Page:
Gender equality at the University


Despite clear progress in the last decades, women continue to experience limited access to top positions in the academia, at least in some fields of science. Our goal in this project is to deepen understanding of the mechanisms underlying gender inequality at the university. We hope to be able to confirm or disprove a few subtle ways in which progress of women in science may be hindered.

Using a number of research methods, including interviews, experiments and scientometric analysis we will try to uncover clichés that may negatively affect evaluation of women’s academic work.

We hope that our project will help researchers, university authorities and administrators of science and higher education understand ways in which they can provide more of a level playing field for both genders.

Project partners (from Poland and Norway) will collaborate to analyse existing data and design new studies of gender inequality at the academia. We believe in the long run our project will contribute to sharing best practices in promoting gender equality at the university between Norway, Poland, and beyond. Among other things, surveys previously administered in Norway and targeted at PhDs will be reanalysed and conducted in Poland as part of the project. We will try to learn from the comparison of the results in the two countries.


Źródło finansowania: Fundusze Norweskie (

Promotor projektu: Uniwersytet Warszawski, Wydział Nauk Ekonomicznych

Partnerzy polscy: Uniwersytet Warszawski, The Robert B. Zajonc Institute for Social Studies

Partnerzy norwescy: Nordic Institute for studies in Innovation, Research and Education (NIFU)

Łączny budżet projektu:  1 200 000 zł

Opublikowane | Published

  • Do gender and physical attractiveness affect college grades? | Assessment & Evaluation in Higher Education

    In this study I use data on grades awarded for bachelor and master theses at a large Polish university, seeking to identify discrimination on gender or physical attractiveness. I focus on the gap between the grades awarded by the advisor (who knows the student personally) and the reviewer (who typically does not, so that gender is less salient and beauty is not observable). This provides an excellent control for actual quality of the work, which is often problematic in previous literature. Observations on nearly 15 thousand students are available, of which 2500 also have their physical attractiveness rated and included in my analysis. I can thus check if the advisor-reviewer grade gap depends on student’s gender and beauty, also in interaction with their genders. Overall, there is no evidence of such influence.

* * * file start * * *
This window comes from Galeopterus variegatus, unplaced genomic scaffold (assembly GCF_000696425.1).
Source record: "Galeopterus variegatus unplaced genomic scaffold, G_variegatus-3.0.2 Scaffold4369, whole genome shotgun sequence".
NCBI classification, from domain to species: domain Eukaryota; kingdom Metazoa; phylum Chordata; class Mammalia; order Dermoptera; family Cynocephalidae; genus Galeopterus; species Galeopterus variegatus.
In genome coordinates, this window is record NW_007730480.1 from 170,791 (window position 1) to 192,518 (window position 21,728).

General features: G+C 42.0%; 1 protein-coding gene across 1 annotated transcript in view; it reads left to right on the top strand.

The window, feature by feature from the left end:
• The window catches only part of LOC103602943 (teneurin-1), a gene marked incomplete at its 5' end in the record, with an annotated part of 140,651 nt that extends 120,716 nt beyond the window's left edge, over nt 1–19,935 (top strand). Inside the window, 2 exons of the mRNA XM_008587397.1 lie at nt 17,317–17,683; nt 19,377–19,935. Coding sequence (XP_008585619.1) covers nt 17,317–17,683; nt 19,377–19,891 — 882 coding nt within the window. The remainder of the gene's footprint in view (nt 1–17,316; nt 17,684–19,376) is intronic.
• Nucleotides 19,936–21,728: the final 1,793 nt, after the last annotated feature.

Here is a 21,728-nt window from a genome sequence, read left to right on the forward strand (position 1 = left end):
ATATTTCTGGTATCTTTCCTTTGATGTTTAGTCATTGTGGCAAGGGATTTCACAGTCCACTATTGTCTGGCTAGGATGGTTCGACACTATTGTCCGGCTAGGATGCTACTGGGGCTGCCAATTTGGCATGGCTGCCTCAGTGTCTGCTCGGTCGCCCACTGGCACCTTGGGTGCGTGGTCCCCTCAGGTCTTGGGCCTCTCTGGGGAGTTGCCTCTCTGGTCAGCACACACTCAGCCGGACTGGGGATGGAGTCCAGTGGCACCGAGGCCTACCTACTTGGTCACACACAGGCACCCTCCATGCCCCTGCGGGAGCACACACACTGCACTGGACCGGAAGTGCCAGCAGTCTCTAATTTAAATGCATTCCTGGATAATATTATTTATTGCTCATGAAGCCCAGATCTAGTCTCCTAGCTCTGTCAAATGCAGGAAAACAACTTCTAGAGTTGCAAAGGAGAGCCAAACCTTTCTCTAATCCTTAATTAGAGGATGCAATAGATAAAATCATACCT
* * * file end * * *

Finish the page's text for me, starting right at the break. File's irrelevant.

• Are all researchers male? Gender misattributions in citations | Scientometrics

    I screen academic literature for cases of misattribution of cited author’s gender. While such mistakes are overall not common, their frequency depends dramatically on the gender of the cited author. Female scholar are cited as if they were male more than ten times more often than the opposite happens, probably revealing that citers are influenced by the gender-science stereotype. The gender of the citing author and the field of study appear to have only limited effect.

  • Author gender affects the rating of academic articles: Evidence from an incentivized, deception-free laboratory experiment | European Economic Review

    Even though women׳s position in academia has changed dramatically over the last few decades, there is still some evidence that when it comes to evaluation of scientific achievements, gender may play a significant role. Gender bias is particularly likely to take the form of statistical discrimination. In this study we sought to verify the hypothesis that researcher׳s gender affects evaluation of his or her work, especially in a field where women only represent a minority. Towards this end we asked a sample of subjects, mostly economics majors, to evaluate a paper written by mixed-gender couples, indicating that it was (co-)authored by a “female economist”, “male economist”, “young female economist” or “young male economist” or giving no information about the author at all. While age factor played no role, female authors appeared to be seen as less competent than males, in that subjects (being incentivized to give their best judgment) less often believed that their papers have been published. This effect did not interact strongly with the gender of the subject.